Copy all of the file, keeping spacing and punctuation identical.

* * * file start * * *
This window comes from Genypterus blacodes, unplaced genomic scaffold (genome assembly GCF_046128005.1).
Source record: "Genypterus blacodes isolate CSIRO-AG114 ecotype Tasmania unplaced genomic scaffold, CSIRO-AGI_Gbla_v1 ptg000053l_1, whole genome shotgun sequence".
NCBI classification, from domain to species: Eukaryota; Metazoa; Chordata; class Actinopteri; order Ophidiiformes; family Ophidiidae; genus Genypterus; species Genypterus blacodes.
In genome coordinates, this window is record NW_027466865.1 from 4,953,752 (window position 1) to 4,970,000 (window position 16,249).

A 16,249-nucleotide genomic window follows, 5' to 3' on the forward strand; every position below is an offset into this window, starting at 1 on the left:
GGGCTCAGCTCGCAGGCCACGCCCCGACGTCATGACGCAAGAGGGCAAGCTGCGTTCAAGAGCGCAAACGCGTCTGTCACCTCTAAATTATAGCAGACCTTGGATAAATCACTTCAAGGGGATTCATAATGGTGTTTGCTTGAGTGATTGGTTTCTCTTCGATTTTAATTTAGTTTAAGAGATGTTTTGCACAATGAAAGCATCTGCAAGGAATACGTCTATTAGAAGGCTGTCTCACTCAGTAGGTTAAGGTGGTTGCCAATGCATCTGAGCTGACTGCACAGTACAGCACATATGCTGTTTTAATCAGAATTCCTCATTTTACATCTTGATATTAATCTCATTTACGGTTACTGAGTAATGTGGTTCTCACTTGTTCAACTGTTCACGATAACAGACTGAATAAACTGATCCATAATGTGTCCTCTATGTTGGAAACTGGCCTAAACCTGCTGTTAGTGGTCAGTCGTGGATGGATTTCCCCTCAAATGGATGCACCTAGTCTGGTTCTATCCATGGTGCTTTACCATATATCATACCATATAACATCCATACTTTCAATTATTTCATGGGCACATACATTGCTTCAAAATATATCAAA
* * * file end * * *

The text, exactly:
This window comes from Genypterus blacodes, unplaced genomic scaffold (genome assembly GCF_046128005.1).
Source record: "Genypterus blacodes isolate CSIRO-AG114 ecotype Tasmania unplaced genomic scaffold, CSIRO-AGI_Gbla_v1 ptg000053l_1, whole genome shotgun sequence".
NCBI classification, from domain to species: Eukaryota; Metazoa; Chordata; class Actinopteri; order Ophidiiformes; family Ophidiidae; genus Genypterus; species Genypterus blacodes.
In genome coordinates, this window is record NW_027466865.1 from 4,953,752 (window position 1) to 4,970,000 (window position 16,249).

A 16,249-nucleotide genomic window follows, 5' to 3' on the forward strand; every position below is an offset into this window, starting at 1 on the left:
GGGCTCAGCTCGCAGGCCACGCCCCGACGTCATGACGCAAGAGGGCAAGCTGCGTTCAAGAGCGCAAACGCGTCTGTCACCTCTAAATTATAGCAGACCTTGGATAAATCACTTCAAGGGGATTCATAATGGTGTTTGCTTGAGTGATTGGTTTCTCTTCGATTTTAATTTAGTTTAAGAGATGTTTTGCACAATGAAAGCATCTGCAAGGAATACGTCTATTAGAAGGCTGTCTCACTCAGTAGGTTAAGGTGGTTGCCAATGCATCTGAGCTGACTGCACAGTACAGCACATATGCTGTTTTAATCAGAATTCCTCATTTTACATCTTGATATTAATCTCATTTACGGTTACTGAGTAATGTGGTTCTCACTTGTTCAACTGTTCACGATAACAGACTGAATAAACTGATCCATAATGTGTCCTCTATGTTGGAAACTGGCCTAAACCTGCTGTTAGTGGTCAGTCGTGGATGGATTTCCCCTCAAATGGATGCACCTAGTCTGGTTCTATCCATGGTGCTTTACCATATATCATACCATATAACATCCATACTTTCAATTATTTCATGGGCACATACATTGCTTCAAAATATATCAAA